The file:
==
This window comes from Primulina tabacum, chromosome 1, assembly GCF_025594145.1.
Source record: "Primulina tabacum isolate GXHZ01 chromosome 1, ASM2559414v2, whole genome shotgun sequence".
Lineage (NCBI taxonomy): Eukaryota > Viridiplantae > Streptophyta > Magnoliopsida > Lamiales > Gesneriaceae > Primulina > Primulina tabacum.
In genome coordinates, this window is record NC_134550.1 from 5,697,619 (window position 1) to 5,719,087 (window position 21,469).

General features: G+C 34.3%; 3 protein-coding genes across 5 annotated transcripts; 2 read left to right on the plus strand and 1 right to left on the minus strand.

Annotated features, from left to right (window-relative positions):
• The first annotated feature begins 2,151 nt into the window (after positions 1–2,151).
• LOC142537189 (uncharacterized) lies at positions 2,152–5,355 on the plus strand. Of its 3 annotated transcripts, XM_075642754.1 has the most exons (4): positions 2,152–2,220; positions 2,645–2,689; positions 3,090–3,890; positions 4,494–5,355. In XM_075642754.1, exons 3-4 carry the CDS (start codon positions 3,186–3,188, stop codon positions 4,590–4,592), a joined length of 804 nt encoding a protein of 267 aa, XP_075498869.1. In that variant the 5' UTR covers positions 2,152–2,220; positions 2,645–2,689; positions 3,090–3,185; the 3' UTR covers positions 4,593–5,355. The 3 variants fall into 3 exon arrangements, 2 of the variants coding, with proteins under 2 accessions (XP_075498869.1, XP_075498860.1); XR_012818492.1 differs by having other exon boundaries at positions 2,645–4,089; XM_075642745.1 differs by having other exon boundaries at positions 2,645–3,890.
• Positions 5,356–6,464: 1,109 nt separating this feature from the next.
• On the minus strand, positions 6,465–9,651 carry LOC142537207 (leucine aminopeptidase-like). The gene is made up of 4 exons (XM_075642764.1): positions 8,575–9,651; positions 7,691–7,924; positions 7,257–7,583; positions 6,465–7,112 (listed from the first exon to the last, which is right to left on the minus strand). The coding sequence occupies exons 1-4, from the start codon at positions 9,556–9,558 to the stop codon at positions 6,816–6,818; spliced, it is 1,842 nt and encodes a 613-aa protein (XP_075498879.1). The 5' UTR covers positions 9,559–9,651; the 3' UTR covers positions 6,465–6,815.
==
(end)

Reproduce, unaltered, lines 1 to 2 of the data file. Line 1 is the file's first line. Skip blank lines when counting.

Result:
This window comes from Primulina tabacum, chromosome 1, assembly GCF_025594145.1.
Source record: "Primulina tabacum isolate GXHZ01 chromosome 1, ASM2559414v2, whole genome shotgun sequence".